This is the story an average observer of politics should be thinking about. Mr Ghulam Nabi Aazad has said that if an elected President was not put in place, the Congress would sit in opposition for 50 years. He has now been dropped as General Secretary. Jai Mrug comments on the crisis before the party.
It was early 1998, and the most prominent quote regarding the then Congress President reported in the newspapers was “Na khata na bahi, jo kesri kahe wo sahi” . Sitaram Kesri was the choice of the outgoing President PV Narsimha Rao, for the post of Party President. A seemingly grounded politician from Bihar, the Congress was actually stumped by the directionless of the party. A witty Pramod Mahajan commented that time, that every time Kesri shows up on TV, the Congress loses 1000 votes. The Congressmen then got together, dethroned Mr. Kesri, almost in the midst of the 1998 election, and crowned Mrs. Gandhi has Congress President.
Cut to today. The Congress has come full perfect half circle, 180 degrees. Today there is clamour, to elect a Congress President, and preferably a non Gandhi. Its just about twenty years in which the Congress has completely changed its outlook. This is the story an average observer of politics should be thinking about. Mr Ghulam Nabi Aazad has said that if an elected President was not put in place, the Congress would sit in opposition for 50 years. He has now been dropped as General Secretary. But the Congress has often bounced back to power. So what has changed now for the Congress, so much so that it seeks a revamp of the very authority that it went to during its 1998 crisis.
Mr Ghulam Nabi Aazad has said that if an elected President was not put in place, the Congress would sit in opposition for 50 years.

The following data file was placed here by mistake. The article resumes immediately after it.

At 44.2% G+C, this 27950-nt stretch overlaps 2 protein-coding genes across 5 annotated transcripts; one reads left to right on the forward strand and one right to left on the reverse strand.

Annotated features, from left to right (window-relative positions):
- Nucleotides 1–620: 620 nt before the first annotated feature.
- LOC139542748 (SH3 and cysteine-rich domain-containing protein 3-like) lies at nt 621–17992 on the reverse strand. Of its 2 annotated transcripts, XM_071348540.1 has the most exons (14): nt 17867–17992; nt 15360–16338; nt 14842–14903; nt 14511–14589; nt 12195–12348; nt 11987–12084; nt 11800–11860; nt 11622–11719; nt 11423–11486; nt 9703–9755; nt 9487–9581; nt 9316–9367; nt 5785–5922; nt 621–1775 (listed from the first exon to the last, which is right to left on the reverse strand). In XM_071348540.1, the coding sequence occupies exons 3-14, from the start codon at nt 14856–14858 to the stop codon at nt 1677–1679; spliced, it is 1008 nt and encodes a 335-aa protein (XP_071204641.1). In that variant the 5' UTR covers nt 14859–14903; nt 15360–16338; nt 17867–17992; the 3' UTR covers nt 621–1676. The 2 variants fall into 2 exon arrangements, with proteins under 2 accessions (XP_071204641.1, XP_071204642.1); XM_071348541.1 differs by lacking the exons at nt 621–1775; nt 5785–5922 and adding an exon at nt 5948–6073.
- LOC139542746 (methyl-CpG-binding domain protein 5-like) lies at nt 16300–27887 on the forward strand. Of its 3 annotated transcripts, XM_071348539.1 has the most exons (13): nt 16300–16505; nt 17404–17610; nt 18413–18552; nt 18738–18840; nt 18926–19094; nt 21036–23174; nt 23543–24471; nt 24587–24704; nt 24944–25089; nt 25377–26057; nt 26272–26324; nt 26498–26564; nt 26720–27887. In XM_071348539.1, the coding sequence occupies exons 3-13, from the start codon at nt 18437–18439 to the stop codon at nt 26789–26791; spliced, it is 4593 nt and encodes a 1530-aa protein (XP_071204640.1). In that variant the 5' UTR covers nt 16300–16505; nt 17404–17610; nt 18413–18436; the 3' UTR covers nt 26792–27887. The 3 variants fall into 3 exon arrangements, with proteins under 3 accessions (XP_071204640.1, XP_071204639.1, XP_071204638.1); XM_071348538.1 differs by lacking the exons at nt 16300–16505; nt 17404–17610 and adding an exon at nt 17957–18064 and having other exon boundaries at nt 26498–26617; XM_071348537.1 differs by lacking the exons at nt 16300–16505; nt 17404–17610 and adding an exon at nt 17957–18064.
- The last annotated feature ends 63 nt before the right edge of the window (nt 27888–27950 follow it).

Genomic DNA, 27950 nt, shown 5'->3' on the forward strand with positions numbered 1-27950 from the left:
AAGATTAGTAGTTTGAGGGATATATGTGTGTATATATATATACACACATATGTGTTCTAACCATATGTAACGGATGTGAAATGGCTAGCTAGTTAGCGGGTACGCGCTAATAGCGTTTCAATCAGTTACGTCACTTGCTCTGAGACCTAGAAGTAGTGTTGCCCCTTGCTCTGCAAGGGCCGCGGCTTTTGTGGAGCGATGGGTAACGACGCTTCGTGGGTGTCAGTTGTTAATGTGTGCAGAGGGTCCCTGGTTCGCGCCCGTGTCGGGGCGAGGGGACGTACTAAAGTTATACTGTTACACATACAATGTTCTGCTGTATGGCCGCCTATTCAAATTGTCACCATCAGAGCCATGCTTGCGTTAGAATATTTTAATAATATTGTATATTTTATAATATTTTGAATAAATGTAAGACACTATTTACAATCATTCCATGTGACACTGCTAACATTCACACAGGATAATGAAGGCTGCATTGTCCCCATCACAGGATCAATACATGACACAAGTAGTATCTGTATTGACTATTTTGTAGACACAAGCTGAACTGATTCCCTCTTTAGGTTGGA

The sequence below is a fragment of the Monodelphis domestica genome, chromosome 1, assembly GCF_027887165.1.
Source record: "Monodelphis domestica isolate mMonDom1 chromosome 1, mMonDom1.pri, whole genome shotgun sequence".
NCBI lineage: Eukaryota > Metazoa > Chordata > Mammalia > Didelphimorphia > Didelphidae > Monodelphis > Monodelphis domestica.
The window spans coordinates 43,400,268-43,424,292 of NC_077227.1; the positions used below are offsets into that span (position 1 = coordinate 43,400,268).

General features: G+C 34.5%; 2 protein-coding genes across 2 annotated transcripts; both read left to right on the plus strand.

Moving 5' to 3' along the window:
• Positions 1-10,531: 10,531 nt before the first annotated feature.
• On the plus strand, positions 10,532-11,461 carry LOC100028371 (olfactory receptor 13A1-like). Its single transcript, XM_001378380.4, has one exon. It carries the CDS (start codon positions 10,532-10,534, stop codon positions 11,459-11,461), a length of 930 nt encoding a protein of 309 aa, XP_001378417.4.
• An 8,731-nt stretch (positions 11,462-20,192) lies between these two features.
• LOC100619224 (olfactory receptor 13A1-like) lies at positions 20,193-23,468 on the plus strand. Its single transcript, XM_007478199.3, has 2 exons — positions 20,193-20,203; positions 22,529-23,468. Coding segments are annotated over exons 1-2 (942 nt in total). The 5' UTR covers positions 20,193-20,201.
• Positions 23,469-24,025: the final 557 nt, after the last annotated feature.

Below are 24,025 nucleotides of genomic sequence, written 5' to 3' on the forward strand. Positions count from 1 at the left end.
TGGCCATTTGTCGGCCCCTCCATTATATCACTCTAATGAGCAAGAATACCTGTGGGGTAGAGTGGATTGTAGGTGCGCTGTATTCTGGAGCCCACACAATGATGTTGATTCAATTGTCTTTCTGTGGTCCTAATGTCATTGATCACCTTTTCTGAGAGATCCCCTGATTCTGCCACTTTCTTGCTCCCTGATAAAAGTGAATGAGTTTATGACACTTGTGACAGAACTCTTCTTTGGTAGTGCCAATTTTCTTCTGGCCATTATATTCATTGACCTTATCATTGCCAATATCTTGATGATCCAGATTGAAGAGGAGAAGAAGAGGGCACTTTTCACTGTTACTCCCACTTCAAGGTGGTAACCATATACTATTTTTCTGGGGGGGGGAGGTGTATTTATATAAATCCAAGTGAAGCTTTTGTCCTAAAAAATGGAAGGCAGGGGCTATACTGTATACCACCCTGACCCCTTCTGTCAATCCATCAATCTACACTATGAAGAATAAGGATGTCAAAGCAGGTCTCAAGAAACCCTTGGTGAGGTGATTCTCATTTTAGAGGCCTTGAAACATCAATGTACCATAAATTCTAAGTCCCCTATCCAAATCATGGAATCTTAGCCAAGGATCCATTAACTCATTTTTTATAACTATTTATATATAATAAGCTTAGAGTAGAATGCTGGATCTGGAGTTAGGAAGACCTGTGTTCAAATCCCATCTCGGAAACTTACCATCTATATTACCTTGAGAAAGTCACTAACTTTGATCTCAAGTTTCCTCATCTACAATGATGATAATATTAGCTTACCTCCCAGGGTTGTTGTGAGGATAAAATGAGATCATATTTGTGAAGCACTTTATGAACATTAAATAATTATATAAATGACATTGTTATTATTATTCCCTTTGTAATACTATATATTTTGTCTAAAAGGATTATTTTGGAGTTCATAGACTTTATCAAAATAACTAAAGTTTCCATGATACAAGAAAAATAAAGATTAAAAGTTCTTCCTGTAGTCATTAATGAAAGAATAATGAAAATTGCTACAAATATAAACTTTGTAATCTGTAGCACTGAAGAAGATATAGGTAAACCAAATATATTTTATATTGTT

The Indian National Congress has survived many a setback. The key is what was it then, that gave them the confidence to bounce back. In earlier cases the parties opposed to the Indian National Congress blundered strategically enough to provide space enough for the Congress. 1979, and 1991 were disillusionment’s with anti Congress formations, and 2004 the over confidence of the BJP. In a way right through till 1998, it was assumed that an Opposition government would be inherently unstable, and thus give the Congress a Psychological Advantage from day 1 of being in the opposition. It took almost two decades for this shibboleth to go. In 1998, it was very clear that the fall of the UF government would benefit the Vajpayee led BJP, and not the Congress. In a way for the first time, the idiom of a stable government was challenged.
Come 2004 the Congress had learnt from the smart NDA experience of the BJP. The UPA was built before the election. That turned out to be a major plus for the Congress, a strong UPA. There was no specific wave against the NDA, as well as there was no huge agitation launched by the Congress. There was just coordination with all opposition parties. The Congress did not need to put many feet on the ground as well as there was no special need for the leadership to be imaginative. It was also lucky enough to have its tally stride by the BJP, to become the single largest party. The Congress won 145 seats, while the BJP won 138 seats. The confidence of the Congress in its resilience was restored.
Again in 2009, every major state had a party that split the opposition vote. In Maharashtra, you had Raj Thakrey, Chiranjeevi in Andhra and Telangana, Vijaykanth in Tamil Nadu, and the BJP at its worst in Uttar Pradesh. In a way the outcome was not a product of massive ground mobilization or the need for an imaginative narrative. It was more like fate accomplish. The Congress confidence was bolstered further. Victory was an outcome of electoral landscape or configuration, not necessarily because of mobilization or an imaginative narrative or leadership.
Today actually a two front format or even one party one front format is stabilizing, Both the parties have run stable coalition governments, and therefore much more imagination is needed to rally voters. Non Congress governments at the center do not collapse by default, thus unseating them needs a large mobilization and narrative.
Now these were not per requisites the last time, Congress made it back to the Treasury benches from the opposition. It is thus not trained to respond to such a situation, and that is the real problem with the Congress party. It does not have training or a fall back mechanism of what to do, when in Opposition. Mr. Rahul Gandhi, could have just been incidental to the entire process.
(Jai Mrug is political commentator and director VMR India )